The latest change from @seantalts was great in that it makes the errors much easier to debug. It will hopefully free me up from helping people spelunk error messages.
I meant getting things through all the required tests and compiler versions and keeping up with other people’s refactorings and changes. There’s a lot of moving parts to deal with.
I think it would help if it feels less subjective. That’s why @seantalts made a big push to get rid of formatting and style commentary. I’m still not sure what’s OK in terms of style to comment on, but I’m trying to err on the side of getting things in rather than getting things to make me happy in terms of coding style, organization, etc.
Yes, but are they willing to test?
Sure—I love modularity just as much as the next person if not more. I’d love to hear any suggestions you or @Matthijs have for how to do that. The scalar/array/matrix thing isn’t really a code modularity issue, is it? That’s just about where to put things in files. The problem now is that changing a function in prim means you need a combinatorial explosion of tests up through mix.
Believe it or not, the scalar vs. array vs. matrix thing was an attempt to make the dependencies more modular so that not everything had to bring the whole world into scope and that it was clear where to put files and dependencies. I’m for getting rid of it, but getting rid of it’s going to be another of those speedbumps on everyone’s outstanding pull requests. Same way as what @mitzimorris is doing now is disrupting the entire parser. I don’t see how to pull out the type system and replace it in a more modular way, but maybe you can sit down with her and/or me and have a look and see if you see anything we’ve been missing. Now would be the time to speak up.
Side note I guess but the autodiff testing framework was great once I figured it out in terms of saving time. Except now I have a failing test that’s due to automatic autodiff testing code with macros and I needed a break from it bc it’s too many layers of auto! I can’t even find the code that’s failing (and I’m pretty sure it’s a Nan == Nan comparison so I think it’s a problem with the testing framework…). …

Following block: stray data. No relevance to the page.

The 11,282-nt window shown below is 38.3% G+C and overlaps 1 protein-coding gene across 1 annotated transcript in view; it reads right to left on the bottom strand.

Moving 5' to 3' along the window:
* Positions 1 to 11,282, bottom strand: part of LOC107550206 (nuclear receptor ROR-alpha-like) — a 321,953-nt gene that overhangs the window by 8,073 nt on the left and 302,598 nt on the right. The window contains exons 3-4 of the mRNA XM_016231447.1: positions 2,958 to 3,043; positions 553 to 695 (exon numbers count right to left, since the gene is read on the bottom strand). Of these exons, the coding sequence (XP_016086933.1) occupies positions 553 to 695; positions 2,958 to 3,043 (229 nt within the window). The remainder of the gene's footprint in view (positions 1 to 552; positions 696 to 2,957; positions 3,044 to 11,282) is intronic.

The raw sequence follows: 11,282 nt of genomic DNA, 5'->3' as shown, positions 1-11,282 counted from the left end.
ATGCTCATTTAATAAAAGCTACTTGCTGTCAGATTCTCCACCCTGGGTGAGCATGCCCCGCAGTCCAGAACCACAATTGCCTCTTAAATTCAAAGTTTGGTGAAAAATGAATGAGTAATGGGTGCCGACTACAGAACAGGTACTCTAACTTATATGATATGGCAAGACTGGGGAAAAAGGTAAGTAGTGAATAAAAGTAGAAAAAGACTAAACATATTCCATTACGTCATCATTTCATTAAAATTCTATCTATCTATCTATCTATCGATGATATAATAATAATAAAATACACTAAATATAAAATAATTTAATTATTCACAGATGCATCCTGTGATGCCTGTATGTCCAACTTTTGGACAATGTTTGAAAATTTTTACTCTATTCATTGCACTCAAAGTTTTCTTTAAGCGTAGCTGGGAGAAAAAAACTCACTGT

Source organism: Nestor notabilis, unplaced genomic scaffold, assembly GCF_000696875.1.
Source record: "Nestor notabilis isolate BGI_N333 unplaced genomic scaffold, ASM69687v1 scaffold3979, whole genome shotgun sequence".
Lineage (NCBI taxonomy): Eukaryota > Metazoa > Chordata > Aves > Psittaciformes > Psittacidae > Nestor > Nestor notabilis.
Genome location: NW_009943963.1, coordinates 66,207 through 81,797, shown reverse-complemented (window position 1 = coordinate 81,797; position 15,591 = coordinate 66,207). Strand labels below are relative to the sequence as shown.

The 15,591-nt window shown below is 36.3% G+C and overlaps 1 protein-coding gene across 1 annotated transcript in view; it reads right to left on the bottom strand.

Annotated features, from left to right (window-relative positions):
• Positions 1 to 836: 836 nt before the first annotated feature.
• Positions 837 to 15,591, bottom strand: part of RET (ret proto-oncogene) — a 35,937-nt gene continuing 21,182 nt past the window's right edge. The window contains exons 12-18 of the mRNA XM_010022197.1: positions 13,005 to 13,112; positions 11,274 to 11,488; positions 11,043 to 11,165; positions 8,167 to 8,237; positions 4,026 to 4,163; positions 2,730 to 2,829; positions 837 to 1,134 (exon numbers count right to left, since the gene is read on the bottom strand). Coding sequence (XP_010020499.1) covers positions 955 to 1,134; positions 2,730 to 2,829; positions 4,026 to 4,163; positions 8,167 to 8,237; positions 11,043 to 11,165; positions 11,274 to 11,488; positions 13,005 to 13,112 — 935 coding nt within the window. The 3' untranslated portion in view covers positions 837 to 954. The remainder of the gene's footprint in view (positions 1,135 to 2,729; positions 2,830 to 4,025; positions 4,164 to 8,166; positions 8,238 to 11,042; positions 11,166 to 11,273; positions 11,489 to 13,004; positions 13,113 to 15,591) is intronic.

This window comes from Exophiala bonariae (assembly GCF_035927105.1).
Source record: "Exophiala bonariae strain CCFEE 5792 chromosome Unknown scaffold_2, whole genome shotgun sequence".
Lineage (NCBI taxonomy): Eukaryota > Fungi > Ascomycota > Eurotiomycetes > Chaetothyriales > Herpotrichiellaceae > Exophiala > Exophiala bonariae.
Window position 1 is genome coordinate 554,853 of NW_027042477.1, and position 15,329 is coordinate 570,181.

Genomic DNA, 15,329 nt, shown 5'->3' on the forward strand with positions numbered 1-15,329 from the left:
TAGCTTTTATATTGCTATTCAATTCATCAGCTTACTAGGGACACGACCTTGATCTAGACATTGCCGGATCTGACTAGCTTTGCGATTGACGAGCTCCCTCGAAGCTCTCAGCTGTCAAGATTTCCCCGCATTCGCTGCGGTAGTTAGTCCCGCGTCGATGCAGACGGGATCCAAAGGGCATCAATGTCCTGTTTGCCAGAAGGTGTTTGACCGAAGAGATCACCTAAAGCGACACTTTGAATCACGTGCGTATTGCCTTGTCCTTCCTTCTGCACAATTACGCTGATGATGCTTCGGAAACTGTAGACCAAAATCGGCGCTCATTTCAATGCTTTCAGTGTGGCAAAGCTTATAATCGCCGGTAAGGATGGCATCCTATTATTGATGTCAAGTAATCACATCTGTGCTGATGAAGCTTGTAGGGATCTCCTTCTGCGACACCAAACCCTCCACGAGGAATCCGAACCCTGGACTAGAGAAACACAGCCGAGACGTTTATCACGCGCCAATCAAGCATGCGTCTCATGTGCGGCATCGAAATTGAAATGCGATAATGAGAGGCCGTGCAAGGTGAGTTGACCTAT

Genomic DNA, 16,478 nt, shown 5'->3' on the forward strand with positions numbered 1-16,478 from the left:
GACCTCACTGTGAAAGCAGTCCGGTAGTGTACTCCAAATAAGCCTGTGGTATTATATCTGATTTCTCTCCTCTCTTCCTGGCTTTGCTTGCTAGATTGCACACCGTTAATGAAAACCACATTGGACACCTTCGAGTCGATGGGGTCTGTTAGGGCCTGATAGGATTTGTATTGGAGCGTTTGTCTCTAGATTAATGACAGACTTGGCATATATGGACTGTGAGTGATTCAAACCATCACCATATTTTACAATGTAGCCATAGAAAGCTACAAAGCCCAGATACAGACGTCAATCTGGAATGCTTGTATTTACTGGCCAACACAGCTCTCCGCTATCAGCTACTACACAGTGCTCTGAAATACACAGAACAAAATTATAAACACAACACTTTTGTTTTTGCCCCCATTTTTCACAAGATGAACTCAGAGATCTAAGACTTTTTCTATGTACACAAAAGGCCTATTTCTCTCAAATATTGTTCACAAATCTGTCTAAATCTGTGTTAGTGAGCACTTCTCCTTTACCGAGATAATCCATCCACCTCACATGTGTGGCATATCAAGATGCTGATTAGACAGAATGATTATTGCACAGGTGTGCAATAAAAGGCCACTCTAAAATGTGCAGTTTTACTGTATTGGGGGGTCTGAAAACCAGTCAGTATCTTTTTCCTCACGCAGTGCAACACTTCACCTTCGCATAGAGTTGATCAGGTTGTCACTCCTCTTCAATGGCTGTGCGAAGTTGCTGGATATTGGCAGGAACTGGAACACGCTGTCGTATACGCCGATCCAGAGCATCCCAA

The only useful suggestion in all this from me is maybe we put a little more work into the testing framework itself so it’s not so opaque when it fails.
P.s.- I’d be able to help out with some of the other pr’s but I let mine languish for so long I’m trying to just focus on finishing the thing.
At some point I thought we had our comparison operators or constructors not quite correct for higher order autodiff. I saw that the autodiff stack was seeing a NaN on there. I meant to hunt it down and file an issue. Will still need to do that.
Just that the UI / UX is typically pretty bad on developer-facing stuff and devs are used to digging in and knowing the CI systems internals pretty well. I’m sure this isn’t true at the Googles and Facebooks of the world.
I was using the word poorly. I was trying to use modular as “simple” but in the way that Rich Hickey talks about simple here:
I think The Great Flattening will make things simpler by reducing the number of functionally intertwined components. I think it’d be good to keep an eye out for other ways we can reduce intertwining among components in the system (which, as a shorthand, I was referring to as modularity, but I’ll stop doing that because it’s confusing).
I’m happy to look at Mitzi’s code if she wants, she was mentioning that today. But I don’t know that codebase very well yet. And in Math, I wasn’t saying that I have all these great ideas for how to do it better… just that we should be on the lookout for opportunities, even if they’re big refactorings that could cause existing PRs issues. Merge conflicts are annoying but usually fairly trivial compared to everything else we do. We should also aim to keep the number of PRs down as much as we can, but a lot of that relies on other people responding to our requests. Hence me trying to automate the style portion of the process.
Agreed we should have a testing framework that tests different type instantiations. Ideally we’ll rewrite the probability tests to not do code generation at some point and to use the same framework as well.
I plan to get back to it ASAP. It’s holding too many things up now. First up, I’m going to document what’s there.
It just keeps delegating down, so I don’t see why it’d be a problem. There’s an issue with those fvar constructors testing for NaN. It’s inefficient and it shouldn’t be necessary if everything else is organized properly.